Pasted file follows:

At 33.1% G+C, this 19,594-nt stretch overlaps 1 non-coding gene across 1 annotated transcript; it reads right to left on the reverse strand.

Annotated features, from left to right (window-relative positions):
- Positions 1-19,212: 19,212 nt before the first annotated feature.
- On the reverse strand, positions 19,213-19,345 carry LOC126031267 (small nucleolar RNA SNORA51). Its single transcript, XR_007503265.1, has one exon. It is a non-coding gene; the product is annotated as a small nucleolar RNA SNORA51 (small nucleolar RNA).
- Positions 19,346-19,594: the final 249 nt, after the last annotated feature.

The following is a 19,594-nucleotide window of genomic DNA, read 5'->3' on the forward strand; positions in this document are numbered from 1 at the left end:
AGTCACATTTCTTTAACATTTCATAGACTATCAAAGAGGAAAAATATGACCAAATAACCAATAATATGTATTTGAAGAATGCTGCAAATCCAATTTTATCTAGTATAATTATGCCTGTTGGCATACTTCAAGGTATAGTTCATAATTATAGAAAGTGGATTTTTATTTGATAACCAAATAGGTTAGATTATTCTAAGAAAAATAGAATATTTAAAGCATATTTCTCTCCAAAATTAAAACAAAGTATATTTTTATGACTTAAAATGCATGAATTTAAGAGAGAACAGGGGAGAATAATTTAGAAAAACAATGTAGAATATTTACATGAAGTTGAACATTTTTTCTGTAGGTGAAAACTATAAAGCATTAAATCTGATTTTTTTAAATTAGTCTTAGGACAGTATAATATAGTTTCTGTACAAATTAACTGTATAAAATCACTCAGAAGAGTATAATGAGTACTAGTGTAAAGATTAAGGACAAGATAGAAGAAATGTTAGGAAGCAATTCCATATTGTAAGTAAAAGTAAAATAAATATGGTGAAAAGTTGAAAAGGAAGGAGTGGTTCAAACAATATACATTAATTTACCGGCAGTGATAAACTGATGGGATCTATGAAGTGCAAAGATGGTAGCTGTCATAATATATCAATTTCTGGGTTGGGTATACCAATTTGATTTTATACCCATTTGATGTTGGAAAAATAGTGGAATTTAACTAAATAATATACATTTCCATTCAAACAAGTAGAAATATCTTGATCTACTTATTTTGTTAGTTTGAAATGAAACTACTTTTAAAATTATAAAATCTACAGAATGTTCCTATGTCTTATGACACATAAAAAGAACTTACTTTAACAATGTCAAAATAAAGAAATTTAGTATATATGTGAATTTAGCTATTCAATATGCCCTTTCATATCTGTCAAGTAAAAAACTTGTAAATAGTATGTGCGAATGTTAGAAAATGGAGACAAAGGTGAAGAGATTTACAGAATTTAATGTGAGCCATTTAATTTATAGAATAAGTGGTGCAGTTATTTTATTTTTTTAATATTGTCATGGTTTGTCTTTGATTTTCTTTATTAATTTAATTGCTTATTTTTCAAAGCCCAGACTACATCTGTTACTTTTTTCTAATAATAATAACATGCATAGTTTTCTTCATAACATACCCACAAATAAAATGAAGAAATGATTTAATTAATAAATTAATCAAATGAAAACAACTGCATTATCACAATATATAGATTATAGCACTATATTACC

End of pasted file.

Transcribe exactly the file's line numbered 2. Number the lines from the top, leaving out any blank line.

Annotated features, from left to right (window-relative positions):